False Profits: Christian Aid nails the charges to the door

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It’s a busy morning for publishing. Christian Aid has a new report out today that reveals in detail by country and trade sector, how much non-EU countries are loosing to the EU, US, UK, and Ireland as a result of trade mispricing.

In Death and Taxes: the true toll of tax dodging (May 2008) Christian Aid showed the importance of tax to development, and the international obstacles caused by a lack of transparency in corporate accounting and secrecy jurisdictions (tax havens).

In The Morning After the Night Before (November 2008), Christian Aid showed how the same lack of financial transparency underpinned the crisis, and how that was hitting developing countries hardest.

Now in False Profits: robbing the poor to keep the rich tax free, Christian Aid uses the most robust, peer-reviewed academic methodology and the most comprehensive trade dataset to show just how much developing countries are losing to tax abuse. What this shows is that the developing country members of the G20 lose billions on their trade with the other members.

As the report says:

In this report, we quantify for the first time the damage done to individual countries by trade mispricing. It’s massive.

We commissioned international trade pricing expert Simon Pak, president of the Trade Research Institute and associate professor at Penn State University in the US, to analyse EU and US trade data and estimate the amount of capital shifted from non-EU countries into the EU, the US, the UK and Ireland through bilateral trade mispricing.

Professor Pak, who has advised US Congress on this issue, analysed bilateral trade in every product between 2005 and 2007, calculated the parameters of the normal price range for products traded between countries, and estimated the amount of capital shifted by trades that are outside that normal price range.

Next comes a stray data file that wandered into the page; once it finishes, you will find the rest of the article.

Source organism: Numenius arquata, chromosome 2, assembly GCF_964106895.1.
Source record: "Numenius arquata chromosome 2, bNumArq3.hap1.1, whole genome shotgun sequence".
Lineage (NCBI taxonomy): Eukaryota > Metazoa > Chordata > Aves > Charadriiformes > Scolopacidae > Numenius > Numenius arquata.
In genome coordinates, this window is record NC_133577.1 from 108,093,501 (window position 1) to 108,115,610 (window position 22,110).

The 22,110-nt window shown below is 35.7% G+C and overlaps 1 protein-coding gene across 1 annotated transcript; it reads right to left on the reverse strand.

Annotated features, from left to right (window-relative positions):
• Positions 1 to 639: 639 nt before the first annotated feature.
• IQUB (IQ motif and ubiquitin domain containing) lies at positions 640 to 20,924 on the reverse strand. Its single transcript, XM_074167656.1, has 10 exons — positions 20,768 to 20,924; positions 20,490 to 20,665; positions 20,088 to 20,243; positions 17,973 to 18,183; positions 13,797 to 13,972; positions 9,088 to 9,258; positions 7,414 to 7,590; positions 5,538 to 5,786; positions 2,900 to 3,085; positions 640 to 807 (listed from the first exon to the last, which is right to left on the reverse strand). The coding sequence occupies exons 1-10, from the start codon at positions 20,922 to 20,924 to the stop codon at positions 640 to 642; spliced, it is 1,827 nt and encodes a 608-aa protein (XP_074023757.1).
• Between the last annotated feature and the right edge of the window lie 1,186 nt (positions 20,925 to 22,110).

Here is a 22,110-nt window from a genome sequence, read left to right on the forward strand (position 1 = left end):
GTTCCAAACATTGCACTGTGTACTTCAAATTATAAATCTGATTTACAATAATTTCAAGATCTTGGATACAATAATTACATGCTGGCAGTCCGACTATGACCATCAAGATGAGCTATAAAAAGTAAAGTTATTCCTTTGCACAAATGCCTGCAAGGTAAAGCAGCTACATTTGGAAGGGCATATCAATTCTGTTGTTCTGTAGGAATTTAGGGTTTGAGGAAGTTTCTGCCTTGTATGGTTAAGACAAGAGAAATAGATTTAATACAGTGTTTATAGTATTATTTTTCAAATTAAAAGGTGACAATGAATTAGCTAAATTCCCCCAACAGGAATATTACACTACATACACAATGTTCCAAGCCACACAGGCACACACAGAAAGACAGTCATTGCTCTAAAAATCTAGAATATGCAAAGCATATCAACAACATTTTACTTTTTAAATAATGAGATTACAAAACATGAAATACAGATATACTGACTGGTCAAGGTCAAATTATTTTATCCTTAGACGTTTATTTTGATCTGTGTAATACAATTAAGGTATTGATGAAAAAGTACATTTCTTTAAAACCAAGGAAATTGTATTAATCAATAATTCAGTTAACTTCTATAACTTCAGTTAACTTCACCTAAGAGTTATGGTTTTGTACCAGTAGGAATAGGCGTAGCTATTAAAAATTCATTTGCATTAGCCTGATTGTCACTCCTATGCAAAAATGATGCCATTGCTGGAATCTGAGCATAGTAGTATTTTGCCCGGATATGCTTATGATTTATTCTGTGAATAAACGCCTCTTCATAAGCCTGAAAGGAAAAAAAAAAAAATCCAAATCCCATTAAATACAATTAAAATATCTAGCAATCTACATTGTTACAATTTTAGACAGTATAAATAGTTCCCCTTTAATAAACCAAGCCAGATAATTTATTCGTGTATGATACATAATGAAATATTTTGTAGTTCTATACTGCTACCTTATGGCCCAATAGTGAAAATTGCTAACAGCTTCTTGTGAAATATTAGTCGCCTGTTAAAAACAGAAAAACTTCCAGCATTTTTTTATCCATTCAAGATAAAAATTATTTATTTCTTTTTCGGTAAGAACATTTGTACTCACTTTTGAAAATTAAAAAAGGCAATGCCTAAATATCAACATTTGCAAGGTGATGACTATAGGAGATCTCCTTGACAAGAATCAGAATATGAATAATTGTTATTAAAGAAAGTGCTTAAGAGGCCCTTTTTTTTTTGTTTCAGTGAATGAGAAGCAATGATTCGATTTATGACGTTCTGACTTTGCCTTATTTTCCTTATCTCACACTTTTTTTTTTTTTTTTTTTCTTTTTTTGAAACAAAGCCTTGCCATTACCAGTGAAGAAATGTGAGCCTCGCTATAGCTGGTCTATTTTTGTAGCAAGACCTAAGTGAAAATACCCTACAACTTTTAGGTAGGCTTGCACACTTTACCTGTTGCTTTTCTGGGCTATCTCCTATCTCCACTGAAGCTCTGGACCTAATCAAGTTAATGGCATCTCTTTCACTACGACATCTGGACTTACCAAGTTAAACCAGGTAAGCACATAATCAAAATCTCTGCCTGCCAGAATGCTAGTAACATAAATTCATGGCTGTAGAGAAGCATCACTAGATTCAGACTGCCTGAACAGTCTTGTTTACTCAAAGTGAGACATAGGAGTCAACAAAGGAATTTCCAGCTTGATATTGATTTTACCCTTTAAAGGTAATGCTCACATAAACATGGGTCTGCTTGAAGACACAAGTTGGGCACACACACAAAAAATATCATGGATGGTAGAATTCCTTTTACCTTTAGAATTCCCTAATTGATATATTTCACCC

The totals he arrived at included prices that had either been artificially depressed or artificially inflated for tax purposes. Some of the prices, he warns, would primarily have been doctored for money-laundering or capital flight purposes, but even in those cases, there would have been a tax consequence. His findings are also based on the assumption that the data analysed was free from reporting error.

In spite of the enormous sums Professor Pak’s research exposes, they are just the tip of the iceberg. For he could only analyse publicly available trading data. Information held by tax havens, whose stock in trade is banking secrecy, would, if known, reveal a far more serious picture. Such jurisdictions are favoured by many multinational corporations.

And what is that enormous figure?

Between 2005 and 2007, the total amount of capital flow from bilateral trade mispricing into the EU and the US alone from non-EU countries is estimated conservatively at more than £581.4bn (€850.1bn, US$1.1tn). It breaks down specifically to £229.7bn (€335.8bn, US$441.2bn) into the EU countries and £351.7bn (€514.3bn, US$673.6bn) into the US. All conversion rates in this report are calculated at the average inter-bank rate for the year in question ‚Äî the most accurate measure available.

If tax was levied on this capital at current rates, non-EU countries could have raised £190.8bn in revenue (€279.0bn, US$365.4bn) between 2005-2007, or £63.6bn (€93.0bn, US$121.8bn) per year.

Among the low-income countries, the biggest tax losses between 2005 and 2007 lay in Nigeria (£502m), Pakistan (£305m), Vietnam (£251m) and Bangladesh (£186m).

The cost is, of course, much more than the funds required to achieve the Millennium Development Goals. What do they recommend to deal with this?:

 

• The introduction of a requirement that businesses operating transnationally must reveal publicly how much profit they make, how many people they employ and what they pay in tax in every country where they do business. That way abuses can be identified quickly. Such country-by-country reporting would show if a company was declaring unexpectedly high or low profits in different jurisdictions, including recognised tax havens. This would enable developing-country tax authorities to prioritise which financial flows need further investigation.
• Strong global rules to enable developing countries to determine whether they have been paid the right amount of tax, in the right place, at the right time. The rules would require all states to exchange automatically the information they hold from companies and individuals. Compliance would be evaluated objectively, with sanctions against states that refuse to part with the information.

Country by country reporting can transform the well-being of the world’s poor. The argument is beyond dispute.

So why isn’t the profession calling for it? Tell me someone from KPMG, PWC, E&Y, Deloittes because in the meantime I’m saying those deaths are at least partly your responsibility.